The Story So Far ...

A summary of the key stages in the campaign

Expected...6 November 2012

National Grid to announce specifics of their draft route alignment, namely location of overhead and underground sections.

Will the new powerline be laid underground near Nailsea? If not, how close or far from Nailsea homes will it be?

We know the northern of the two existing 132kV lines will be removed. Will the remaining 132kV line also be laid underground? Or will it also be moved away from Nailsea homes?

July 2012

As a result of campaign pressure, National Grid commissioned independent research by Accent into consumers’ willingness to pay for the extra cost of undergrounding.

Interestingly, 80% of consumers say they are willing to pay (WTP) to keep the countryside pylon-free. Furthermore, the research found that consumers are willing to pay up 2-3 times the actual cost!

A non-technical discussion of the report can be found on the excellent Suffolk campaign site here

Link to report
Consumer Willingness to Pay research
January 2012

As a result of campaign pressure, National Grid commissioned an independent report by the IET and Parsons Brinckerhoff into the relative costs of undersea, underground (XLPE and GIL technologies) and overhead.

It shows NG’s original data for the project was considerably overstated. NG had said UGC cost 12-17 times more than overhead. Independent report says cost is only 4-6 times more, and, likely to come down as technology develops worldwide.

(National Grid revised their costs for the project in late 2011 and are now in line with the IET report.)

January 2012

As a result of campaign pressure, National Grid have revised their outdated policy into underground cabling.

Did you know that underground powerlines do not require planning permission? If National Grid propose a new connection including sections of underground (e.g. through an AONB)) and sections of overhead elsewhere, then their planning application will only be for the overhead sections.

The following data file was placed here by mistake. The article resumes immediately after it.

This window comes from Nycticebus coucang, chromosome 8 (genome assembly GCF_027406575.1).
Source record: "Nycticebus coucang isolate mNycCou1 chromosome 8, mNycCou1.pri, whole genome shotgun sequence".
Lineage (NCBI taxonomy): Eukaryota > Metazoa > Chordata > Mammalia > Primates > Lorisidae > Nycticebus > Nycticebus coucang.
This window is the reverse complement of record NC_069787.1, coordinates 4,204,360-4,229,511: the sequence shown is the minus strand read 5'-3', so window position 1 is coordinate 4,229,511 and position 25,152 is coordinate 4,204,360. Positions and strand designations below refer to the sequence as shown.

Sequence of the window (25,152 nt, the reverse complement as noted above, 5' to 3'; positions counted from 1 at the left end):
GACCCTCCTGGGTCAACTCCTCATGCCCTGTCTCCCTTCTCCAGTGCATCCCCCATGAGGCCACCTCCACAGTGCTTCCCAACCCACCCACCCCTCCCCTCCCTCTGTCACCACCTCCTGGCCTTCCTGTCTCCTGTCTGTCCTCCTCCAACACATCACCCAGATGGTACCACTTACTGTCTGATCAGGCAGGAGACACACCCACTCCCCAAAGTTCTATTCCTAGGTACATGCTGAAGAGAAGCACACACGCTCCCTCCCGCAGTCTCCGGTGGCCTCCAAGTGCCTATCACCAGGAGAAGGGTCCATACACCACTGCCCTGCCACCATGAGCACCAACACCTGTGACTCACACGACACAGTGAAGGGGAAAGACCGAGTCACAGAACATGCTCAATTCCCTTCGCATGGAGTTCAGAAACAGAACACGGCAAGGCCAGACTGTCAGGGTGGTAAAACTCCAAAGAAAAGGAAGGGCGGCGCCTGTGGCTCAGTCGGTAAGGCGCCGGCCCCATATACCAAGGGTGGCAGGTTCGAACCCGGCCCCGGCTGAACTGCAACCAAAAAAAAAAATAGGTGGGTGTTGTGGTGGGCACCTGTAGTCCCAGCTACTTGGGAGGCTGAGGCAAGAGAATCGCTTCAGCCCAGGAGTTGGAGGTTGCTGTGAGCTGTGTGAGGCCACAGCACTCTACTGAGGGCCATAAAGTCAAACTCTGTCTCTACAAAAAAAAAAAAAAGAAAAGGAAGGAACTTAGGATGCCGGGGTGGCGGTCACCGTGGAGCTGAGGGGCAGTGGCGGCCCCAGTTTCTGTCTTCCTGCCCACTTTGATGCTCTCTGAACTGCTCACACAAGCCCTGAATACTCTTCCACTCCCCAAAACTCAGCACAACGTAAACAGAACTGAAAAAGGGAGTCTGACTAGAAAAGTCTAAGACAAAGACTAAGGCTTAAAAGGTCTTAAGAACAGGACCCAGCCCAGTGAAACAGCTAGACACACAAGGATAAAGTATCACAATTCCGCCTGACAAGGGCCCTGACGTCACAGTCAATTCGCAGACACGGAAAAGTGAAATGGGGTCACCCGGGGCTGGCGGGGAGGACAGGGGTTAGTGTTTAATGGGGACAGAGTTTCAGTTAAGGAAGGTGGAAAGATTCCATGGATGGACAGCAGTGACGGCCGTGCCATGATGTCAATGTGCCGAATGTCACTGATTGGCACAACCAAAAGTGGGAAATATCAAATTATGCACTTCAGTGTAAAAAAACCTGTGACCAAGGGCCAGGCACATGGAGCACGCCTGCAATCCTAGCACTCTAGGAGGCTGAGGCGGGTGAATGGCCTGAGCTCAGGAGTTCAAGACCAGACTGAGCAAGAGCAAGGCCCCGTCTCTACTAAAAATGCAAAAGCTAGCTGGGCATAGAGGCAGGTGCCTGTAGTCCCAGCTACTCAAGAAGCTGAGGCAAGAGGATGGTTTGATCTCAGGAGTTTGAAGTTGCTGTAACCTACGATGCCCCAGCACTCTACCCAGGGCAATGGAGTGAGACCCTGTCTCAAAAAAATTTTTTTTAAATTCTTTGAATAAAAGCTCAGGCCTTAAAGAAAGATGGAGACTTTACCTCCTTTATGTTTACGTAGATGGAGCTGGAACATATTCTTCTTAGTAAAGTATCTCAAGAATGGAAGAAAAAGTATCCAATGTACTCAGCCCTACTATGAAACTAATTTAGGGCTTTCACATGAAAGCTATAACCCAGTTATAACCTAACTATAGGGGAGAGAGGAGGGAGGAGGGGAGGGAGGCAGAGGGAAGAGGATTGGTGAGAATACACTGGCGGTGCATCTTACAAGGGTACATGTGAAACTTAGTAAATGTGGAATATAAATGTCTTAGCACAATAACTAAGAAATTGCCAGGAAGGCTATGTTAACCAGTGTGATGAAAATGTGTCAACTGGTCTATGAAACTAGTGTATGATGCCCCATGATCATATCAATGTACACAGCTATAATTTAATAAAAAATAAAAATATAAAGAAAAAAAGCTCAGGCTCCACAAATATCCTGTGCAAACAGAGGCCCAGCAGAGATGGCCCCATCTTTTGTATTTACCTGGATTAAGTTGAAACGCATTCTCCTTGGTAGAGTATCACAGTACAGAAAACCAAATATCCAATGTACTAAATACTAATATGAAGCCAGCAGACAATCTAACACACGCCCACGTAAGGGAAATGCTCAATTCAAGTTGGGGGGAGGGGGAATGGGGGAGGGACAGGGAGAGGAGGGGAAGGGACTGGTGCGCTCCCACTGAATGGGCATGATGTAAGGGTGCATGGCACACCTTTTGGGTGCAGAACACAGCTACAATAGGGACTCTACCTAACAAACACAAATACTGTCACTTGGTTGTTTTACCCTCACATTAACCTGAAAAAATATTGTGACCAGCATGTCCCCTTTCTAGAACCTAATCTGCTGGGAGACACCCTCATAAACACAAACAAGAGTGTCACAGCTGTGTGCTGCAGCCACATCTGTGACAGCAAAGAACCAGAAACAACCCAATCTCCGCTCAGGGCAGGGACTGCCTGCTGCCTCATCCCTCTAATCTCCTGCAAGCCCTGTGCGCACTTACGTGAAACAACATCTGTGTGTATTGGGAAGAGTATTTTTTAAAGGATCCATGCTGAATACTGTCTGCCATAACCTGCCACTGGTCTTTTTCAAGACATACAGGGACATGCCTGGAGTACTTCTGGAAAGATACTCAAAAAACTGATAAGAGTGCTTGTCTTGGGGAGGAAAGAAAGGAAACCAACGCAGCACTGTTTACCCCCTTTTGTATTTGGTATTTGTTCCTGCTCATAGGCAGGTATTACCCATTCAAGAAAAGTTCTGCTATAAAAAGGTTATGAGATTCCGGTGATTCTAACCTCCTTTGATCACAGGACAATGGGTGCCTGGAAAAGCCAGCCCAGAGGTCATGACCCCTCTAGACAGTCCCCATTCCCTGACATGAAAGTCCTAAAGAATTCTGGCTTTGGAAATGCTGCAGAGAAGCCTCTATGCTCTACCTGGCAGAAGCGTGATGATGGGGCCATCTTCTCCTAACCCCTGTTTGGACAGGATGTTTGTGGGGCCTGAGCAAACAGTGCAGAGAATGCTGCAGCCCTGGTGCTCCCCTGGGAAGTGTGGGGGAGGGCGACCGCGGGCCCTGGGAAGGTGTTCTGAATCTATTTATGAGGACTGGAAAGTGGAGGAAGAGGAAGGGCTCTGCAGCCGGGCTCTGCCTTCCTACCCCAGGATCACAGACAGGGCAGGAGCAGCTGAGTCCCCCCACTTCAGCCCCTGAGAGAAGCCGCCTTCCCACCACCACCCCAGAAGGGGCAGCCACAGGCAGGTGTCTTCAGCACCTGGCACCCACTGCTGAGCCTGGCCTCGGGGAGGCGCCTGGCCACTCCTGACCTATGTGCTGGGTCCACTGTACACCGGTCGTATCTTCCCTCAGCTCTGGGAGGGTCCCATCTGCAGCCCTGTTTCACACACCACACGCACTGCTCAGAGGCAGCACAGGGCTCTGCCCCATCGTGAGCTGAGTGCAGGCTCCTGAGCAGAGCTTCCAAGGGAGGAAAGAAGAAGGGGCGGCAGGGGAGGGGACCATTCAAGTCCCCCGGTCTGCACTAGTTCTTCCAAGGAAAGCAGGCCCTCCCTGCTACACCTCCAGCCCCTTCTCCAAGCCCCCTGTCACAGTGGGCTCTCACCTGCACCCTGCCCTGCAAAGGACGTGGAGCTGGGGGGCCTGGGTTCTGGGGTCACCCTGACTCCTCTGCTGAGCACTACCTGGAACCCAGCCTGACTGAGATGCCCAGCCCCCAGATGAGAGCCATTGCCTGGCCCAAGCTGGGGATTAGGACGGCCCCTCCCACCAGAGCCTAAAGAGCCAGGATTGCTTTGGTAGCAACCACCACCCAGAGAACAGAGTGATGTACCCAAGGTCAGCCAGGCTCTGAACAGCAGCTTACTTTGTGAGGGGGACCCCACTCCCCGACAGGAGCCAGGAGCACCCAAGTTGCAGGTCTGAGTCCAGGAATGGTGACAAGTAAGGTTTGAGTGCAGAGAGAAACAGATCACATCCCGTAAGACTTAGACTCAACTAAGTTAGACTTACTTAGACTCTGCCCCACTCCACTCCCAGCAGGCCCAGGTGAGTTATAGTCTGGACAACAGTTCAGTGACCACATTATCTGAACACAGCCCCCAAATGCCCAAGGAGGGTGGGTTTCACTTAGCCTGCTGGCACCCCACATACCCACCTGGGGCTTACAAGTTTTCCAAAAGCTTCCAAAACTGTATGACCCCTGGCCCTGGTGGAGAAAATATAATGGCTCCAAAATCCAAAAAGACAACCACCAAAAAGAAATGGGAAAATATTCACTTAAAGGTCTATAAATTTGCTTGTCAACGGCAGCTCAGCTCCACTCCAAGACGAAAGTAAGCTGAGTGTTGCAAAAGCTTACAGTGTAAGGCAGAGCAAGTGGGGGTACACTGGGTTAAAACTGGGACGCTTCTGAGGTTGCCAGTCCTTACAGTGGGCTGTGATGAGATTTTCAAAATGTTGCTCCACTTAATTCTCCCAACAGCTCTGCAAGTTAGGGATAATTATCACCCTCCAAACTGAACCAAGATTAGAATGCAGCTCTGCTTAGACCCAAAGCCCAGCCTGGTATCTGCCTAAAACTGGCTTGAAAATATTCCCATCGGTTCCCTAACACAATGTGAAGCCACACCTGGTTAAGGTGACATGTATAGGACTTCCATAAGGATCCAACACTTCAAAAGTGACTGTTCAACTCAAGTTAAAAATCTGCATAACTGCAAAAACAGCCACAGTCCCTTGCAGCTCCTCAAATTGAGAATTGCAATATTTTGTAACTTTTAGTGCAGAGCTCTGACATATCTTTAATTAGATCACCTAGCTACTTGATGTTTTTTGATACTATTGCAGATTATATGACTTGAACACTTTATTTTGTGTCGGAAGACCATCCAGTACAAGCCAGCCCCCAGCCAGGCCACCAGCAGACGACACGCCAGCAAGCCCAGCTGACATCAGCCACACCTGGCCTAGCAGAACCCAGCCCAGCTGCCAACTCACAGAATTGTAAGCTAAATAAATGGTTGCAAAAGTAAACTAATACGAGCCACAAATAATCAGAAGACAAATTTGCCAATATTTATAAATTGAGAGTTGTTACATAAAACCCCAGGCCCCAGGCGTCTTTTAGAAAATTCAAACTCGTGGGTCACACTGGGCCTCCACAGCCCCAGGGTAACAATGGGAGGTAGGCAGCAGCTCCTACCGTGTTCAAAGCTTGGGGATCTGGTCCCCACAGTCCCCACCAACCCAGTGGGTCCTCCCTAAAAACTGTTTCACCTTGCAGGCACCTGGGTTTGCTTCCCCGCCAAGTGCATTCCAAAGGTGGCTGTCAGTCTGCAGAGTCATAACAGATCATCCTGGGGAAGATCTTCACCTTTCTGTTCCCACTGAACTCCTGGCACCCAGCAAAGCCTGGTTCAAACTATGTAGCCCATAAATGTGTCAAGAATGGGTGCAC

Link to consultation
December 2011

Local experts Chris Ambrose and Hugh Pratt contribution to costs for IET report, including a new proposal for GIL underground cabling under a new cycle-way and footpath.

Press release "Pylons a better way"

PDF link "Pratt Ambrose Nov 2011"

October 2011

As a result of campaign pressure, the government (DECC), National Grid and RIBA hold a competition to redesign the electricity pylon.

National Grid continues to work on commissioning the winning design, known as the T-pylon.

29 September 2011

National Grid announce their preferred choice of route corridor. For Nailsea, the corridor chosen is the one between Nailsea and Tickenham.

In the supporting documents, National Grid say Each 50km length of new high voltage powerline placed underground costs average domestic consumer £1 annually.

August 2010

Local experts Chris Ambrose and Hugh Pratt produce addendum to previous report into costs for Hinkley connection as a consequence of detailed discussions with National Grid’s project team and technical experts.

Pratt Ambrose August 2010.pdf

January 2010

Local Chartered Engineer Chris Ambrose and High Voltage expert Hugh Pratt produce a report into the issues, alternatives and costs for the Hinkley Connection and introduce GIL as an alternative underground cabling solution.

Pratt Ambrose January 2010.pdf

Pratt Ambrose December 2009.pdf

2 January 2010

Over 700 people participate in the Winter Walk along both possible routes surrounding Nailsea to register their opposition to NG’s plans.

Link to video
December 2009

As a result of campaign pressure for more detailed information, National Grid produces detailed documents including Strategic Optioneering Report which includes subsea options amongst the 20 possible solutions considered since notice for connection received in July 2007 from Hinkley Point nuclear generator.

Strategic Optioneering Report

27 November 2009

Over 1,000 people attend public meeting in Nailsea chaired by Liam Fox. Key statements from NG are; undersea not technically possible, DC/AC technology not available to reverse fast enough, costs too high to underground. Referring to the choice of overhead routes on either side of Nailsea, Liam Fox says "The choice between being hanged and beheaded doesn’t boil down to much choice at all"

Link to video
15 September 2009

National Grid announces their plans for new 400kV electricity connection on pylons nearly 50 metres high

Unidentifiable envelopes are delivered to homes along the route – many are thrown away unopened, assumed to be junk mail! The enclosed documents do not refer to the new pylons being nearly twice the height of the pylons on the existing 132kV lines.